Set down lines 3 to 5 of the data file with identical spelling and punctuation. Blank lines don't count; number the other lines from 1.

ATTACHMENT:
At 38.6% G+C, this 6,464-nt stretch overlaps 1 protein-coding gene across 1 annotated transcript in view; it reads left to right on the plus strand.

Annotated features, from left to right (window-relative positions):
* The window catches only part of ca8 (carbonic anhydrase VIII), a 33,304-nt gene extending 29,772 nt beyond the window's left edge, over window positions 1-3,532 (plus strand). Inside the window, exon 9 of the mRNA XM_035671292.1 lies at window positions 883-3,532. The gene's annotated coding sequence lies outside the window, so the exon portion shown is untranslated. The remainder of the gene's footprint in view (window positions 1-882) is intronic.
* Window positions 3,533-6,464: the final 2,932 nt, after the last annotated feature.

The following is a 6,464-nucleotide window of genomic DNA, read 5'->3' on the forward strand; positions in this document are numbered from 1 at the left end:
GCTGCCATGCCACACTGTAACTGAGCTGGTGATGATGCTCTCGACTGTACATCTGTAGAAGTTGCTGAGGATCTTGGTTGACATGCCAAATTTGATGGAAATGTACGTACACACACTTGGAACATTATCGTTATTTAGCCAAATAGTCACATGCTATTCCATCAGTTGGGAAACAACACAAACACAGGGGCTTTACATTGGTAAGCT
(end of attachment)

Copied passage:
* The window catches only part of ca8 (carbonic anhydrase VIII), a 33,304-nt gene extending 29,772 nt beyond the window's left edge, over window positions 1-3,532 (plus strand). Inside the window, exon 9 of the mRNA XM_035671292.1 lies at window positions 883-3,532. The gene's annotated coding sequence lies outside the window, so the exon portion shown is untranslated. The remainder of the gene's footprint in view (window positions 1-882) is intronic.
* Window positions 3,533-6,464: the final 2,932 nt, after the last annotated feature.

The following is a 6,464-nucleotide window of genomic DNA, read 5'->3' on the forward strand; positions in this document are numbered from 1 at the left end: